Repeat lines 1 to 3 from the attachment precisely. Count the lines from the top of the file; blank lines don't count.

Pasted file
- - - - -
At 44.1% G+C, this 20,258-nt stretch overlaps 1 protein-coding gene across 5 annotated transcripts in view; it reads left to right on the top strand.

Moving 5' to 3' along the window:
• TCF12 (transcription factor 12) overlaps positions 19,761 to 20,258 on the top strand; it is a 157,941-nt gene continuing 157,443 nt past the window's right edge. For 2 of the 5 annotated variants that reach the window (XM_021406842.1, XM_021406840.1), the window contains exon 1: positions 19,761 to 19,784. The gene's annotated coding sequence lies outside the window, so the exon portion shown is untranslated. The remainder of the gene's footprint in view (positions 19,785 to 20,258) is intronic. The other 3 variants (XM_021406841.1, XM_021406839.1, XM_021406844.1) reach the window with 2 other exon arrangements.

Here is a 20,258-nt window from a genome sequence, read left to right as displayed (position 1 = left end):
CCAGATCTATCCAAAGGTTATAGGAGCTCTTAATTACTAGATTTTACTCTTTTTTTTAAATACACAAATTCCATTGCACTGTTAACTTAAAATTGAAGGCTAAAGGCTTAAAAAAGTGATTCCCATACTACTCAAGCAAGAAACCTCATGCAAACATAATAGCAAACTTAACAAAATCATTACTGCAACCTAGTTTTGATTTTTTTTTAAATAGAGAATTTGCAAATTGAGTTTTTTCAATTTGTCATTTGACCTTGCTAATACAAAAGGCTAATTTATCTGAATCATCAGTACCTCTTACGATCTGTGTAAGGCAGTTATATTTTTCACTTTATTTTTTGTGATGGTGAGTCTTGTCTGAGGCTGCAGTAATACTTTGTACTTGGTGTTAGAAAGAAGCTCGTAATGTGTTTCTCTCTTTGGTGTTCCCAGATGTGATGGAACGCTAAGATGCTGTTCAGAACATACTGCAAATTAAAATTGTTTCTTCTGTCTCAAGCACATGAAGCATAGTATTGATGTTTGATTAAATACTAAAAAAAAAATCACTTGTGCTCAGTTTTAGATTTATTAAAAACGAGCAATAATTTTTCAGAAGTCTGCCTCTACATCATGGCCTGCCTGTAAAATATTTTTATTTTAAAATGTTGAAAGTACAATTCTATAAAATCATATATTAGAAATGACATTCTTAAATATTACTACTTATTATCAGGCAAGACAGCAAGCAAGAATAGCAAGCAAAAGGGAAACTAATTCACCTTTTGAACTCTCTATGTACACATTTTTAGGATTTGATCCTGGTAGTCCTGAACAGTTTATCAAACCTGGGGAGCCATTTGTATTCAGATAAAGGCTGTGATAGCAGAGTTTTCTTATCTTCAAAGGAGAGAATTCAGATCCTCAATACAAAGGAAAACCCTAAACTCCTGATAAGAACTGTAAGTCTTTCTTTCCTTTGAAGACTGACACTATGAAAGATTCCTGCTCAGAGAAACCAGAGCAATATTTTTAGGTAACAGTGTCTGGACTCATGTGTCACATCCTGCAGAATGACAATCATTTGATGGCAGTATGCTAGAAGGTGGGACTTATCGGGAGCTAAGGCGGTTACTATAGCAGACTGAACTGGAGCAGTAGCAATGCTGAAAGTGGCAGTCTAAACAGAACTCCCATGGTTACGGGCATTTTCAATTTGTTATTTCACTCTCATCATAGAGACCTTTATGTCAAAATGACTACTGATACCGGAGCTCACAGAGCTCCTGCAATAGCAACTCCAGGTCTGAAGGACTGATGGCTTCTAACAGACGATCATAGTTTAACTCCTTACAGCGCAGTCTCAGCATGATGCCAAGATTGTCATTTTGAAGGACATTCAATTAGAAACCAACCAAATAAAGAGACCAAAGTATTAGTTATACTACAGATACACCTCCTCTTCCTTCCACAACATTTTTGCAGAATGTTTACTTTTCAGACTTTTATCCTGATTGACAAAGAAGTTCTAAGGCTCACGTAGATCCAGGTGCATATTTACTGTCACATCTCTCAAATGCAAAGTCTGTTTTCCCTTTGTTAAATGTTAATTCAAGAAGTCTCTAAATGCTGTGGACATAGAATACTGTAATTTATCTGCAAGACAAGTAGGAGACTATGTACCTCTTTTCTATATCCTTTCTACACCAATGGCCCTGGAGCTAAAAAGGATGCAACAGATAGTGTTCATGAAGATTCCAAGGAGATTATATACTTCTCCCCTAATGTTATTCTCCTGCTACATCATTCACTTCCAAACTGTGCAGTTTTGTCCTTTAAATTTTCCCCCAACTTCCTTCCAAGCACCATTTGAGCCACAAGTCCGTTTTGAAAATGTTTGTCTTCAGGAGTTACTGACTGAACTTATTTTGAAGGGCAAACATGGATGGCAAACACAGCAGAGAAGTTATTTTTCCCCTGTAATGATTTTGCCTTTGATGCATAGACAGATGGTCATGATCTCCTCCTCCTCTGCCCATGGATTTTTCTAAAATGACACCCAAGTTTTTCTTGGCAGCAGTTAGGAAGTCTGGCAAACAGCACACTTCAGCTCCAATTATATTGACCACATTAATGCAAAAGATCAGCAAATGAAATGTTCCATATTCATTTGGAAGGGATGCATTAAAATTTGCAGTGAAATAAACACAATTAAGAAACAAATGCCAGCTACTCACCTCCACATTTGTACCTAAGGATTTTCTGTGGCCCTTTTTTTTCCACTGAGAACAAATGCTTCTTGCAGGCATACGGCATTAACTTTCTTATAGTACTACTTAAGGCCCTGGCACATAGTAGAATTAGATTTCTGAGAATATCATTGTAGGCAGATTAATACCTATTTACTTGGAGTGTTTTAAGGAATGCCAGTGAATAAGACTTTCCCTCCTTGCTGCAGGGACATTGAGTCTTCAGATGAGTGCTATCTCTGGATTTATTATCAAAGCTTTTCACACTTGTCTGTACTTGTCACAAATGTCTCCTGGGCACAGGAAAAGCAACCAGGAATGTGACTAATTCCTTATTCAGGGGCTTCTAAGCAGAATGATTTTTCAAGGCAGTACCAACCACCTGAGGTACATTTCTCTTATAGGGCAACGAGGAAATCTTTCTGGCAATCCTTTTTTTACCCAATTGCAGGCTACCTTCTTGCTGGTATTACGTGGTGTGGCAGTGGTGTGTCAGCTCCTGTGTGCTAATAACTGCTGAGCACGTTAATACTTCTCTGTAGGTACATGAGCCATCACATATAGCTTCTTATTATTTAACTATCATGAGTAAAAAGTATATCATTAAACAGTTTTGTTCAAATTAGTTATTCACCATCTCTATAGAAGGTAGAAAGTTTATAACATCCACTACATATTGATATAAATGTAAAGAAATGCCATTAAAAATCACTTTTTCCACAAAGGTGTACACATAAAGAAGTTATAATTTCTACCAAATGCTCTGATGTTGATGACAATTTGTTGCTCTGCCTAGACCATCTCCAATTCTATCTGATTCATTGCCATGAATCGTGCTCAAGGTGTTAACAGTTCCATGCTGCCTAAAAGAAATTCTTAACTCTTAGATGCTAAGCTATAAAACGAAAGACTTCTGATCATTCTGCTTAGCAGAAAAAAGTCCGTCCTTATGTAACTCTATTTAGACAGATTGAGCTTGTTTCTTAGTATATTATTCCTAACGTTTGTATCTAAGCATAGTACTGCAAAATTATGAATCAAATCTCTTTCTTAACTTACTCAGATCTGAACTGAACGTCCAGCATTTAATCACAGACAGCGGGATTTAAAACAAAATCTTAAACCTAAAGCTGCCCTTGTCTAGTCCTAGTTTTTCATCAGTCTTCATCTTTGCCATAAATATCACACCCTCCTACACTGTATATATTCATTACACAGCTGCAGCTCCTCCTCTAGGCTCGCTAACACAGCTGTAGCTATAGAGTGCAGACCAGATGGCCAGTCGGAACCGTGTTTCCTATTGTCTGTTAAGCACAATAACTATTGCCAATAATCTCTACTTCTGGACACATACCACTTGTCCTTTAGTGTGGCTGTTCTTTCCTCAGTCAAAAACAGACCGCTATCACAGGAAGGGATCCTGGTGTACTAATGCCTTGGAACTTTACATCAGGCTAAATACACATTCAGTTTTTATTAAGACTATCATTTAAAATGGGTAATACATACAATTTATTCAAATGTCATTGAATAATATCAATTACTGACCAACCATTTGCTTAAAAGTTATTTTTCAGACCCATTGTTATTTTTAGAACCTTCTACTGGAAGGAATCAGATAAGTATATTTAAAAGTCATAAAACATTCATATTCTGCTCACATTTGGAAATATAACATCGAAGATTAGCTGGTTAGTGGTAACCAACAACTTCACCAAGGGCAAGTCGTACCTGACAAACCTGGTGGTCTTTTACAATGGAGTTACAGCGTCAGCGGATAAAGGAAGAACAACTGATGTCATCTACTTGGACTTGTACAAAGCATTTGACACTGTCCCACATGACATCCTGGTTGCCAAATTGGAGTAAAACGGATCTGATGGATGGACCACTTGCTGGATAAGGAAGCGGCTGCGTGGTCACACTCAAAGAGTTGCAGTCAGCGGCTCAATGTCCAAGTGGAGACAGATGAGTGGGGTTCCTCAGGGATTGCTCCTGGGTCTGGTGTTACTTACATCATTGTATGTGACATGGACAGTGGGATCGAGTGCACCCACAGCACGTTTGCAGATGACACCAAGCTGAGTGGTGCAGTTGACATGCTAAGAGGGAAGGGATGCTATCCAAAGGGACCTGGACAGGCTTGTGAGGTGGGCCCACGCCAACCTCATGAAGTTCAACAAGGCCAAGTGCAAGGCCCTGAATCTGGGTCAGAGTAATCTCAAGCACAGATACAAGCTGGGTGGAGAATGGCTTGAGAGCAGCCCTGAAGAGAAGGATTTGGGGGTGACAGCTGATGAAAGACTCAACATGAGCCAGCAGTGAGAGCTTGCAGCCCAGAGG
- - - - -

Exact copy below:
At 44.1% G+C, this 20,258-nt stretch overlaps 1 protein-coding gene across 5 annotated transcripts in view; it reads left to right on the top strand.

Moving 5' to 3' along the window:
• TCF12 (transcription factor 12) overlaps positions 19,761 to 20,258 on the top strand; it is a 157,941-nt gene continuing 157,443 nt past the window's right edge. For 2 of the 5 annotated variants that reach the window (XM_021406842.1, XM_021406840.1), the window contains exon 1: positions 19,761 to 19,784. The gene's annotated coding sequence lies outside the window, so the exon portion shown is untranslated. The remainder of the gene's footprint in view (positions 19,785 to 20,258) is intronic. The other 3 variants (XM_021406841.1, XM_021406839.1, XM_021406844.1) reach the window with 2 other exon arrangements.